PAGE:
Four women at an equal rights conference in 1922 courtesy the US Library of Congress on Flickr Commons who was their event sponsor

Four women at an equal rights conference in 1922 (courtesy the U.S. Library of Congress on Flickr Commons)


An event sponsor wants quality interactions with prospective clients who attend an event – interactions that allow sponsors to demonstrate the benefits of their product/service and build trust.

Too many event sponsorship options fall short of this. Plastering a logo around and rattling off event sponsor names during a noisy conference luncheon is not quality interaction.

Instead, they are “listed in the program guide,” crowded onto various plastic banners and rotating PowerPoint slides, and get “shout-outs on social media.” Maybe they get the emails of attendees, so they can send out blasts that leave recipients saying, “I never signed up for this!” followed by Unsubscribe. Or at least, that’s what I do to the inevitable post-conference email wave from rando companies.

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Let’s address the issue of those social media shout-outs.

They’re usually an image of the sponsor’s logo, and their account on that social platform is tagged (but not always, which is a fail) with a blurb saying, “We couldn’t do it without you.” The tagged sponsor almost never comes over to interact with the post, either, but that’s a whole OTHER pet peeve of mine about missed opportunities on social media.

I scroll right past those sponsor shout-out social posts because, well, they’re boring. I’ll bet the engagement rate on those posts is terrible. Telling a sponsor that you’ll give them a shout-out to your “X” number of followers is not much of a benefit if only 12 of those followers actually see the post in their feed because the algorithm sees them as not engaging, then buries them.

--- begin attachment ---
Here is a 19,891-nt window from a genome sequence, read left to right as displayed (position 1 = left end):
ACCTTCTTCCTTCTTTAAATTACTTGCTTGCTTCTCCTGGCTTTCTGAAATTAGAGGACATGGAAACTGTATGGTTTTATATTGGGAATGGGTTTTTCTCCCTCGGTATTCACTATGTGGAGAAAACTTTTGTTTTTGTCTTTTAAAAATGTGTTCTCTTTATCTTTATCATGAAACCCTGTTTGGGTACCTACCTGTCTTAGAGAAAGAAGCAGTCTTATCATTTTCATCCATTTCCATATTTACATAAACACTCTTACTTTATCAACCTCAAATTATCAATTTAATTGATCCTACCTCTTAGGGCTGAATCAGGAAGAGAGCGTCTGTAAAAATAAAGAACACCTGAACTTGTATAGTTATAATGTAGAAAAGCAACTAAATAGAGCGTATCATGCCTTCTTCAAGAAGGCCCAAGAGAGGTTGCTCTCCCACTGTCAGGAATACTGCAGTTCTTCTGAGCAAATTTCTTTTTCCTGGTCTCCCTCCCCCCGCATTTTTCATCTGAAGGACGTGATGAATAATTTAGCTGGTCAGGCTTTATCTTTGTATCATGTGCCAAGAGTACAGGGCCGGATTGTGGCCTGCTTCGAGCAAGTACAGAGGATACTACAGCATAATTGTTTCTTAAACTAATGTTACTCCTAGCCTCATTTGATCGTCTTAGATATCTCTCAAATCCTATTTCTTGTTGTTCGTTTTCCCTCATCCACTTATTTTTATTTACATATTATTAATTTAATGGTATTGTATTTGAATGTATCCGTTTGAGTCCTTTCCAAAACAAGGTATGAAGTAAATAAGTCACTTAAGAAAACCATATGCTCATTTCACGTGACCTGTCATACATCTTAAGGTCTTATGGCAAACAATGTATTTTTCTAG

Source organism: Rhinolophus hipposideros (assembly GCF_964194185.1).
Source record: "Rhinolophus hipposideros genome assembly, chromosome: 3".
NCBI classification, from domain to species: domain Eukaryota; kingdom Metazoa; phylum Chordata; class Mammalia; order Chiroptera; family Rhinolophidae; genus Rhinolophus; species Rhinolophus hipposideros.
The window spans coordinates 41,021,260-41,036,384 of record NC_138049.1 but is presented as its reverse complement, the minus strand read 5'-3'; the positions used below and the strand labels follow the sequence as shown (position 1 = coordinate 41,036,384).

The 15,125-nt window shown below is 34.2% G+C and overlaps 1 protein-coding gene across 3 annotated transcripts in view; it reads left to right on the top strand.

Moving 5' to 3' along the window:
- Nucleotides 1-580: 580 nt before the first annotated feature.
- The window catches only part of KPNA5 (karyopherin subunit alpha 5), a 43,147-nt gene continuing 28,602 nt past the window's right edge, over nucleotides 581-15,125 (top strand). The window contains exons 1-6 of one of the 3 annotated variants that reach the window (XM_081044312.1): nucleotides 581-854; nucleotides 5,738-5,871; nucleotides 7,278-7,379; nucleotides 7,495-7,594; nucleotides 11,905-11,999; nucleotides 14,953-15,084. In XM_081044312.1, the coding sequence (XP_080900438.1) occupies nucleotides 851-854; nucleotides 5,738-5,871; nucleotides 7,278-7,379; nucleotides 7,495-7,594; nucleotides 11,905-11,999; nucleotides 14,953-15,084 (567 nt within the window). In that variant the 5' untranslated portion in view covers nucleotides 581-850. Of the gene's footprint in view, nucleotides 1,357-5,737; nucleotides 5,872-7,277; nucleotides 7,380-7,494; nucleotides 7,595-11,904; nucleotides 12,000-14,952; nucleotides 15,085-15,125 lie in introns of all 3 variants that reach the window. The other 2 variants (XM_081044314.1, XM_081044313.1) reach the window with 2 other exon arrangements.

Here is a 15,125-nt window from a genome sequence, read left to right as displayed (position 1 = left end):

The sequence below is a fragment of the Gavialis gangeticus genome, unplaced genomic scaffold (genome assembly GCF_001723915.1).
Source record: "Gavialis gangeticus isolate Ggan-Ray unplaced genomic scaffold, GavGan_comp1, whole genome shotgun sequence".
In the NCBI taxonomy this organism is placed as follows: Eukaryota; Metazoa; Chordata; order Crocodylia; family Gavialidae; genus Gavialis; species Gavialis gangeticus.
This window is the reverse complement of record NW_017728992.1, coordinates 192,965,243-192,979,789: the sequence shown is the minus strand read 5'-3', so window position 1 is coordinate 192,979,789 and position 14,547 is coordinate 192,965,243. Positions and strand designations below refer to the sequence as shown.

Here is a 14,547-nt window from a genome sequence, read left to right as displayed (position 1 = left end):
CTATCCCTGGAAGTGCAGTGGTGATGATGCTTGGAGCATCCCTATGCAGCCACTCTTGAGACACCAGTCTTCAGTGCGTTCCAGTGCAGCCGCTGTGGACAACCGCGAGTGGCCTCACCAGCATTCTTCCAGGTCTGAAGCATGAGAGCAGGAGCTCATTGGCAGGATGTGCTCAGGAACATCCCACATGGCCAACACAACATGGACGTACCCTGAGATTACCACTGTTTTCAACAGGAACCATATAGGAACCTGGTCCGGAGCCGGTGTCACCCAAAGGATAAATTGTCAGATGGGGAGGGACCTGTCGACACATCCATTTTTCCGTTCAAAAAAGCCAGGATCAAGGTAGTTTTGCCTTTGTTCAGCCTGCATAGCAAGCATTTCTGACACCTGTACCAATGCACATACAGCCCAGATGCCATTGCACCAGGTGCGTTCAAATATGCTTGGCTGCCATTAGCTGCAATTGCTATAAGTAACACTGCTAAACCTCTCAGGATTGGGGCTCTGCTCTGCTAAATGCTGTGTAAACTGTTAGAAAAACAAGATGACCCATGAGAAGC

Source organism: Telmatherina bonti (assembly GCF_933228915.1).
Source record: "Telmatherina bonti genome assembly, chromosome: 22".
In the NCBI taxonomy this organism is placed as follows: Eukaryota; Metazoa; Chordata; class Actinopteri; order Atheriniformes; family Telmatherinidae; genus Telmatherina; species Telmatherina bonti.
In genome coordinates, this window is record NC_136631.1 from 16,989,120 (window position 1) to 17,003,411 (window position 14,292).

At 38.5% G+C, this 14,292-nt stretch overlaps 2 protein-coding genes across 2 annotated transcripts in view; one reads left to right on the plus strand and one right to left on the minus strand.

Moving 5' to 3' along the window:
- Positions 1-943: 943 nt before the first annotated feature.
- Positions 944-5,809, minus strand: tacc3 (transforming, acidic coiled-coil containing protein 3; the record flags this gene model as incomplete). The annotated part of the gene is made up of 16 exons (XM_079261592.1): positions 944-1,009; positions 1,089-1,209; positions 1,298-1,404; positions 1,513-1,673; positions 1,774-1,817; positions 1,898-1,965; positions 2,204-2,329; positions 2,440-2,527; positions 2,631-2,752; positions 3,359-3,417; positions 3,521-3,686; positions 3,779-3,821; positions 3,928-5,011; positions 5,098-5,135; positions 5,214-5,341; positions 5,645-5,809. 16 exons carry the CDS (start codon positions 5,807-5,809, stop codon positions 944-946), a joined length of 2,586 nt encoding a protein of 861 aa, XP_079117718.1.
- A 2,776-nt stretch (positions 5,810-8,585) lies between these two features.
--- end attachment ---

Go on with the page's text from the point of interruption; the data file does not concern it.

Instead, why not . . .

  • Share a (trackable) link to one of the sponsor’s recent blog posts that is a good fit for the event audience?
  • Share a link to their About page, or explanation of services page from their website?
  • Have the sponsor write an interesting guest blog post, or even a short series, for the event’s blog, and/or a series of helpful tips in the event’s email newsletter? This may require some firm guidance and editing, because not all vendors can resist the hard sell in their writing, but train ’em up. 😊
  • Record a short audio interview (with a transcript for those who’d rather skim than listen) or share a fun, informative short custom video?

A sponsor wants to get business from an event’s audience. To do that, they need to:

1) Introduce themselves to attendees who may have never heard of them.

2) Build trust, and,

3) Demonstrate the benefits of their product or service, and explain what problem it solves.

A screenshot of a logo doesn’t do any of the three, except maybe serve as an introduction, and it does a poor job of even that.

I’d also point out that if the event organization is weak on their own social media – few followers, crummy engagement, inconsistent posting – it’s not much of a benefit to be featured there.

Most audiences understand the importance of sponsors for events, and are willing to consider hiring them, but only if the sponsor offers the best solution for their particular problem.

If you were to sponsor an event, what would you want in exchange for that sponsorship?

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